Funding boost for three Derry, Donegal and Tyrone initiatives

Pictured at the International Fund for Ireland Board Meeting in Londonderry-Derry are Board Members (back row) Siobhan Fitzpatrick, Paddy Harte Dr Adrian Johnston (Chairman of the Fund) and (front row) Hilary Singleton, Dorothy Clarke, Billy Gamble and Allen McAdam. (Photo Lorcan Doherty)
Pictured at the International Fund for Ireland Board Meeting in Londonderry-Derry are Board Members (back row) Siobhan Fitzpatrick, Paddy Harte Dr Adrian Johnston (Chairman of the Fund) and (front row) Hilary Singleton, Dorothy Clarke, Billy Gamble and Allen McAdam. (Photo Lorcan Doherty)

Three community projects across the north west have been allocated over £700,000 between them by the International Fund for Ireland.

The IFI confirmed this week that the Leafair Community Association in Derry has been allocated £298,008 to extend and expand the 3D Youth Project - delivered in partnership with Bready & District Ulster Scots Association - for two years.

The funding will support 19 current participants to enrol in education and employability activities and enable a new cohort of 20 young people to take part in personalised activities aimed at improving life prospects and roles within their communities.

In Inishowen, £165,960 has been allocated to Newtowncunningham Community Outreach Project for a two-years cross-border and cross-community project that will facilitate peace-building activities in the village and the development of an inclusive model of engagement between the two larger traditions and minority communities.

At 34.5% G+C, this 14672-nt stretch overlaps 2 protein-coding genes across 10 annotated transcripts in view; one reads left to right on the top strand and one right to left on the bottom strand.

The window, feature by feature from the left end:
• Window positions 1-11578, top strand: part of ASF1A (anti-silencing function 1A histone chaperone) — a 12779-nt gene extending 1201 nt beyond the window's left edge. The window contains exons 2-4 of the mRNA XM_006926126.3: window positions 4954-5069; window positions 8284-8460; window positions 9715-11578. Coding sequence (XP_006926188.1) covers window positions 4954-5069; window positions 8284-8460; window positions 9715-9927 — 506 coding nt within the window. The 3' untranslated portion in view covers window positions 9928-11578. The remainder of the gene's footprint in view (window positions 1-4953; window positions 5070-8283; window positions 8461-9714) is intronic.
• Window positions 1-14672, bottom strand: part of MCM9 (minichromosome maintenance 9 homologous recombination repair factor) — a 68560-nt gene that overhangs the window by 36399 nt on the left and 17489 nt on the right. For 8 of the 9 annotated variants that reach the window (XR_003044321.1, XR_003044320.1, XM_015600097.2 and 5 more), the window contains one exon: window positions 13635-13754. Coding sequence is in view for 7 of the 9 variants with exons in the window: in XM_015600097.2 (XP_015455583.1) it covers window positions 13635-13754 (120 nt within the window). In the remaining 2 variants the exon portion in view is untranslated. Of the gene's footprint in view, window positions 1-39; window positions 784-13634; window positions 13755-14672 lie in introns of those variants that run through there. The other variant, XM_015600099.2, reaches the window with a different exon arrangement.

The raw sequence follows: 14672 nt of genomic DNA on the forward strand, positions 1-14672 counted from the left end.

A further £265,090 has been allocated to Donegal Youth Service to extend the Re-ACTIV8 Programme, a cross-border and cross-community youth initiative spanning Lifford, Letterkenny, Inishowen, Ballybofey, Donegal Town, Ballyshannon and Strabane, Sion Mills and Clady. Current participants will now get new employability training and 32 new young people will be enrolled in personal and social development activities.

The projects are among 16 to benefit from a £3.4m IFI funding package, and many involve helping vulnerable youths to re-engage in training and learning, and reduce the risk of being drawn into violence, crime and addiction.

IFI chair, Dr Adrian Johnston, thanked the international donors to the Fund for their support – the governments of USA, Canada, Australia, New Zealand and the EU.

He said: “The risks that projects are taking, with our support, are paying dividends at a challenging time for communities. Our work over the decades has been conducted in parallel with the political process and the current context has only served to strengthen our resolve to support people to remain engaged in peacebuilding activities and resist polarisation. Our steady and careful approach has enabled communities to move forward and secure significant progress on a number of complex issues. Investments made through our current strategy are achieving a great deal, but much more remains to be done. Communities need to see urgent and proactive delivery on commitments made in the Fresh Start Agreement and the Tackling Paramilitarism agenda.”